The Covid-19 pandemic has hit almost every country in the world, including many Eastern European emerging markets, such as Romania, Moldova, Poland, Serbia, the Russian Federation, North Macedonia and others. The negative impact is deep even in developed countries (see the sharp decrease in UK GDP) and will be long lasting.
Although there are clear steps which can be taken to restart economies after the great lockdown, the direct and indirect financial costs are huge. In these convoluted times, savings are instrumental for millions and millions of people, as well as commercial banks, central banks and governments. The need for stimulating measures cannot be emphasised enough. But are they incentivised?
Specific to Romania during the pandemic, however, was the fact that the infection rate was initially accelerated by the large number of Romanians returning from other developed EU countries, looking for the protection offered by a country that had been less affected than regions such as northern Italy, Spain or major European cities. According to the Romanian government, some 1.3 million Romanians had decided to return by May, and the influx has continued since. In addition, the Romanian macroeconomic equilibria before the crisis were very fragile, to put it mildly.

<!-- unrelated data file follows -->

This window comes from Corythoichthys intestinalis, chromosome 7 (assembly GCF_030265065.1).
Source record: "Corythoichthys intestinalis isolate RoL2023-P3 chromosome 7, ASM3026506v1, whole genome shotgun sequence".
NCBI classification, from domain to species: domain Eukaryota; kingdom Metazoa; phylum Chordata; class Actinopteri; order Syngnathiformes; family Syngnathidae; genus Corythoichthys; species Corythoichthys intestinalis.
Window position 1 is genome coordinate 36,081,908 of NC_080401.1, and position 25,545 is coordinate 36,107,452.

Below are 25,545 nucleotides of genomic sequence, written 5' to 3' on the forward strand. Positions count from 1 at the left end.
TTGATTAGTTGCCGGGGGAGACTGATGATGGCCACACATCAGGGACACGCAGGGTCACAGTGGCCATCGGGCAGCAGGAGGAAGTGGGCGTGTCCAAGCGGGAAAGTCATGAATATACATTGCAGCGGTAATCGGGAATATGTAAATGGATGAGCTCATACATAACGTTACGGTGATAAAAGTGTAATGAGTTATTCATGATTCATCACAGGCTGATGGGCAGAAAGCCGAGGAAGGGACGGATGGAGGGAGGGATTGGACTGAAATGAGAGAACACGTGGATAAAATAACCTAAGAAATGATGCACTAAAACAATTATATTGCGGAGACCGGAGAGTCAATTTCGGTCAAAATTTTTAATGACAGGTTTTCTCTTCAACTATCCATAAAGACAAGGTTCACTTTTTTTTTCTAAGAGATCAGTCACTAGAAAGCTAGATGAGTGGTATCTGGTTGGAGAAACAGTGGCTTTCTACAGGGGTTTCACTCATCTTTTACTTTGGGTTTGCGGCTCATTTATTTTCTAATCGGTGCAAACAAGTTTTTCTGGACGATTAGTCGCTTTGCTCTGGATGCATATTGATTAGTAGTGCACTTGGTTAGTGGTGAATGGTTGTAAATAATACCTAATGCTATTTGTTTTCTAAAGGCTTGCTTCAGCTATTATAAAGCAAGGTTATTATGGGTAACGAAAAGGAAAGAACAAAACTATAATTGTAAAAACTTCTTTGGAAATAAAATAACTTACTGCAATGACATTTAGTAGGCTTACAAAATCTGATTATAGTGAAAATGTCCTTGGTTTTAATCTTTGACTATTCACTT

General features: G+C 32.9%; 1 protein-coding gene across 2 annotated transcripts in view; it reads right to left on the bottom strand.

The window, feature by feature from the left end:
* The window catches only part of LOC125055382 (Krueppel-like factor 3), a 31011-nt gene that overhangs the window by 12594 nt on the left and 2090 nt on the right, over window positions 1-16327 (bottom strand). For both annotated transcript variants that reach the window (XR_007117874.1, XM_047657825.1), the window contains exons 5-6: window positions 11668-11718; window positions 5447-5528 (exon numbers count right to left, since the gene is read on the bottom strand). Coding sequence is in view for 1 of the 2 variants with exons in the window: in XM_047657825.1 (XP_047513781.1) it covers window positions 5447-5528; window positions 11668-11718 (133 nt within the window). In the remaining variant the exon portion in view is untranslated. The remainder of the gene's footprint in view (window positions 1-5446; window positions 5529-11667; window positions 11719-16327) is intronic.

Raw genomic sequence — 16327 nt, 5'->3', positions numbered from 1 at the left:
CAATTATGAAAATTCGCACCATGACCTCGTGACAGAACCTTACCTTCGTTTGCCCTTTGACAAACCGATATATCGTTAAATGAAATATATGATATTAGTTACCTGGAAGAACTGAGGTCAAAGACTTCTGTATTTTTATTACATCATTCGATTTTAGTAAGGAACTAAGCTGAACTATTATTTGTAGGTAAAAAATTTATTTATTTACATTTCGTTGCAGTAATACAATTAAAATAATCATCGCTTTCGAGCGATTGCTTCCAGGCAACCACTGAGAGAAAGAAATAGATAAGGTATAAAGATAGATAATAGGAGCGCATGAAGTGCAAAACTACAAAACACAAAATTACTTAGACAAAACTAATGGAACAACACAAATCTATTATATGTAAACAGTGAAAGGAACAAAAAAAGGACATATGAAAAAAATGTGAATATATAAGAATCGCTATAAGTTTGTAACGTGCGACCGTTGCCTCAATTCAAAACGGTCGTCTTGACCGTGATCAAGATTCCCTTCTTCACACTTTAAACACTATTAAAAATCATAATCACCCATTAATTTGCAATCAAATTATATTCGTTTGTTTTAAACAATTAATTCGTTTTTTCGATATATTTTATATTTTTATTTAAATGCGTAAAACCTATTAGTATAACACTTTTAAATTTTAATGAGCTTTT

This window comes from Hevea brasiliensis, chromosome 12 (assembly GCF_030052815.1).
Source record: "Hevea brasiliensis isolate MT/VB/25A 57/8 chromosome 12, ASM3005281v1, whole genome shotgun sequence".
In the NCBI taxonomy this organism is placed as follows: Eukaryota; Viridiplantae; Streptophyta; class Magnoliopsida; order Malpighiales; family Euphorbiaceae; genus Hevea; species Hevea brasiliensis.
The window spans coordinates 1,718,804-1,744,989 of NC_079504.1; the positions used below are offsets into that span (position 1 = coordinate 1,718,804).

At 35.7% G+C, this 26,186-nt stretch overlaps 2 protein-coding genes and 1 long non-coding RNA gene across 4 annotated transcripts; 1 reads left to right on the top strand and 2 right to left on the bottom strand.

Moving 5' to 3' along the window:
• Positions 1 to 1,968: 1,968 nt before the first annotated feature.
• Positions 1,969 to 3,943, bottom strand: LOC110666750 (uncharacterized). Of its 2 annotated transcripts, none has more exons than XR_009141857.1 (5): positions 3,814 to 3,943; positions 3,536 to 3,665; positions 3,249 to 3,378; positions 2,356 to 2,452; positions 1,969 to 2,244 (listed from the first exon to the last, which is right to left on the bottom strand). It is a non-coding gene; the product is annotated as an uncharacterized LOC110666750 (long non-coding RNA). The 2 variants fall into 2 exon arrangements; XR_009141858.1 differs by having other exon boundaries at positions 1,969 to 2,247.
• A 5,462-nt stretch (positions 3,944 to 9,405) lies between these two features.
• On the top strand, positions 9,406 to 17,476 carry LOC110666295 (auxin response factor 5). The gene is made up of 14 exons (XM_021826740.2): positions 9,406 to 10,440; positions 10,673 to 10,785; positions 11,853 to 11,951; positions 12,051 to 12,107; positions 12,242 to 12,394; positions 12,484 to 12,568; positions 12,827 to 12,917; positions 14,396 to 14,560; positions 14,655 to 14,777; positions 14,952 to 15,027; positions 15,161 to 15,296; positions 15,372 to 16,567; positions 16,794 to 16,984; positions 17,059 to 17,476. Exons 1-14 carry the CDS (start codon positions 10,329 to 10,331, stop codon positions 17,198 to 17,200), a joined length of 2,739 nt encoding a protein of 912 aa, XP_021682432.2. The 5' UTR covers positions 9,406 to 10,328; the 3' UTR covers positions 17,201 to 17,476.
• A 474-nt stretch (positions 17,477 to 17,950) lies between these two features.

Unexpectedly, the level of deposits made by the population and other non-governmental entities with banks has slightly increased during the current pandemic. While such a trend is almost difficult to believe, it has at least one prime facia explanation though. The 1.3 million Romanians returning home brought with them some money which they deposited in foreign currencies with Romanian banks. The higher increase of the foreign currency deposits is one of the most unexpected features of the population’s behaviour during this turbulent pandemic crisis.
The ‘great panic’
An additional explanation is related to the fear created by the pandemic amongst the population. The month of April 2020 was especially tense with many depositors switching their deposits from lei to euros or other hard currencies in order to avoid sharp depreciations of the leu. Actually, this month could have been labelled as that of the “great panic”. Many depositors turned to the banks to get hold of their deposits, either in lei or euros. Large amounts were requested back in cash without any rationale. The banks needed to conduct strict daily cash flows and in some cases the release of deposits was limited to reasonable withdrawals only. Fortunately, the emotional behaviour of the population calmed down in May 2020.